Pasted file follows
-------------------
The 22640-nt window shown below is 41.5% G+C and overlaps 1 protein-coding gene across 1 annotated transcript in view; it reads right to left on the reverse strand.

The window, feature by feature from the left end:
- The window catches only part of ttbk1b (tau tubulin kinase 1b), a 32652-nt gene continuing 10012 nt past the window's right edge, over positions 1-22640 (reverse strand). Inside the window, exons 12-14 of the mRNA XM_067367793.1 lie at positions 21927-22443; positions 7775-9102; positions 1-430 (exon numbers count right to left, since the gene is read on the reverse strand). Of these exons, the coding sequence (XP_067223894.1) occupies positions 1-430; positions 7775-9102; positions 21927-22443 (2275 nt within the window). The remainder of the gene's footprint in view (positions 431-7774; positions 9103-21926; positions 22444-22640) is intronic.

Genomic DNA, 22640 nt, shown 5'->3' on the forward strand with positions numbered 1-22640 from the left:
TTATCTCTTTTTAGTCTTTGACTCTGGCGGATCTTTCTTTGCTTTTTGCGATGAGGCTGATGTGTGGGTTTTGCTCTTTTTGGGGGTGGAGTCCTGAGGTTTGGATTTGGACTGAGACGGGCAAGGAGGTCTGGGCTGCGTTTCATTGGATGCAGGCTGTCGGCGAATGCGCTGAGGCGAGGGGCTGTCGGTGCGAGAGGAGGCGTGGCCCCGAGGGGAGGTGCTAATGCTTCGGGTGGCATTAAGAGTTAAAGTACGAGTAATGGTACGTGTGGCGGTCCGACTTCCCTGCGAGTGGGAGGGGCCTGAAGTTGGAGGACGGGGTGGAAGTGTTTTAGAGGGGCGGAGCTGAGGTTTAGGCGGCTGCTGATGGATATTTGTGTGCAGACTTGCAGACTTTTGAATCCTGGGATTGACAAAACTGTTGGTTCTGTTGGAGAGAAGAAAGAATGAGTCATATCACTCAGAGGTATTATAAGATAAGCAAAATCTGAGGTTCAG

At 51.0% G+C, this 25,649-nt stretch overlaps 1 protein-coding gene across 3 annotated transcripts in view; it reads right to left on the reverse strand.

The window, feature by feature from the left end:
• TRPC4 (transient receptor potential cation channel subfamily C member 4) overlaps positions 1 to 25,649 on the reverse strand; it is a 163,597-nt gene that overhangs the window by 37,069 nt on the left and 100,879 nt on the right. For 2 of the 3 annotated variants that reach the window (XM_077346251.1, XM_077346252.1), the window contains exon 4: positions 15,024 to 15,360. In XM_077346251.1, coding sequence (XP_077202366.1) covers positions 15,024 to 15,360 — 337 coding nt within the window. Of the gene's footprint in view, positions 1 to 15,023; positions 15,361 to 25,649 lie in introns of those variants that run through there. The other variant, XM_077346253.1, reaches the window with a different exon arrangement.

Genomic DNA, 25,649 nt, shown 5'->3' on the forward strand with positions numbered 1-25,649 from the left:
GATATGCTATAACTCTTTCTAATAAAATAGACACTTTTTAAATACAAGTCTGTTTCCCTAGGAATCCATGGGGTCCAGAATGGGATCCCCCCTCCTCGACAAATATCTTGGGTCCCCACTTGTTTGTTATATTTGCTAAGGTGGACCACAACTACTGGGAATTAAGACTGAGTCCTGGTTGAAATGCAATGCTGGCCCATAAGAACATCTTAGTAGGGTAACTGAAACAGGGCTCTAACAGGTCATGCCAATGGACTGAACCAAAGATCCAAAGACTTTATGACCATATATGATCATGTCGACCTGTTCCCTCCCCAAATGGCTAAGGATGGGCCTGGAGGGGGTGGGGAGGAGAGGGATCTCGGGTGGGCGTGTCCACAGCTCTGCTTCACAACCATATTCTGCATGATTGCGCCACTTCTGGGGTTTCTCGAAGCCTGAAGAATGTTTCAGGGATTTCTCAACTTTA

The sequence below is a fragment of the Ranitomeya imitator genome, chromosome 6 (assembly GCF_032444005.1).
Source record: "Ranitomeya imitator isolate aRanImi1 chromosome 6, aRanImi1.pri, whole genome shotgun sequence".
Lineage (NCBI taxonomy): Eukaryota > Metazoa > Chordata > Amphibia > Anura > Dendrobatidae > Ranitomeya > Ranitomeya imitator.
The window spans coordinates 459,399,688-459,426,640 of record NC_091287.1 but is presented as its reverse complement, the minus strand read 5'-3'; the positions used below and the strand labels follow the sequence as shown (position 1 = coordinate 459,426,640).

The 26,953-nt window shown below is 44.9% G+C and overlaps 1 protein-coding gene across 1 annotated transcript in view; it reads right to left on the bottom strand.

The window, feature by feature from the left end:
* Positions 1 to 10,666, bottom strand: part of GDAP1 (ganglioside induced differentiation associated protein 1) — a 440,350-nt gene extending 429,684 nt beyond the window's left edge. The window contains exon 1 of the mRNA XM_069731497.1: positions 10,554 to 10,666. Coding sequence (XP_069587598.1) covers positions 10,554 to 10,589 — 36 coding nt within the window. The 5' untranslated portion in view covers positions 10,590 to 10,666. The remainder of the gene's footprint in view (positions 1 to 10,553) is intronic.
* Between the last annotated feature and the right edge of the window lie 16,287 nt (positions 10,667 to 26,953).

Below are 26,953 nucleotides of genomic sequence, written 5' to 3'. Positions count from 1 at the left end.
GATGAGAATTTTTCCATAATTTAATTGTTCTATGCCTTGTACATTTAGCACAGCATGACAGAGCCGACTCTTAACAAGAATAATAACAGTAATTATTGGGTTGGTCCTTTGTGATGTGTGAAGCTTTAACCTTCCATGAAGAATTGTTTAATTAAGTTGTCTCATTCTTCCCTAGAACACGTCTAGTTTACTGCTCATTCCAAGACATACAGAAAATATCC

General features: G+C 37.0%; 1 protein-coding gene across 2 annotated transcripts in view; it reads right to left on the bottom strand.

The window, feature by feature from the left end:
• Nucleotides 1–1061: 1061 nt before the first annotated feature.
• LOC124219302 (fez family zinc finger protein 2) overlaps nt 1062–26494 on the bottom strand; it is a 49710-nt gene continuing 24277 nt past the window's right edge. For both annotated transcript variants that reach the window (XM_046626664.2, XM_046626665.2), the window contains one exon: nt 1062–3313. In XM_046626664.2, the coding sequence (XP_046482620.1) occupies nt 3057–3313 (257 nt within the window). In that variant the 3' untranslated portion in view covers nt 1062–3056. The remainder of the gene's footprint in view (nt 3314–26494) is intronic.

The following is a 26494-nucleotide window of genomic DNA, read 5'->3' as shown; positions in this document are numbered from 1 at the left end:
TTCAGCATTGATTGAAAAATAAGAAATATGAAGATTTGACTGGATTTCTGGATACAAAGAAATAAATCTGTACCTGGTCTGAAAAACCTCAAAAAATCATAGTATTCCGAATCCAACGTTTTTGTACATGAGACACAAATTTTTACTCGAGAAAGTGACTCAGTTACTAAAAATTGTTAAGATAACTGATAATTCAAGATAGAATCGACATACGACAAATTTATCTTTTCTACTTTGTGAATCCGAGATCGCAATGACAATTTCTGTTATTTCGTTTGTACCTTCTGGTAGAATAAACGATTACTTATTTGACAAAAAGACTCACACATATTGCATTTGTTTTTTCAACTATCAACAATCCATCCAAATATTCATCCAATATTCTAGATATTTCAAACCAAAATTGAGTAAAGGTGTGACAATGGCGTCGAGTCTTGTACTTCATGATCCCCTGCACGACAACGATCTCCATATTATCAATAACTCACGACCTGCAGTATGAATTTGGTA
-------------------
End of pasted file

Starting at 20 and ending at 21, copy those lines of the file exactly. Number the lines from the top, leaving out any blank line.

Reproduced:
GATGAGAATTTTTCCATAATTTAATTGTTCTATGCCTTGTACATTTAGCACAGCATGACAGAGCCGACTCTTAACAAGAATAATAACAGTAATTATTGGGTTGGTCCTTTGTGATGTGTGAAGCTTTAACCTTCCATGAAGAATTGTTTAATTAAGTTGTCTCATTCTTCCCTAGAACACGTCTAGTTTACTGCTCATTCCAAGACATACAGAAAATATCC

General features: G+C 37.0%; 1 protein-coding gene across 2 annotated transcripts in view; it reads right to left on the bottom strand.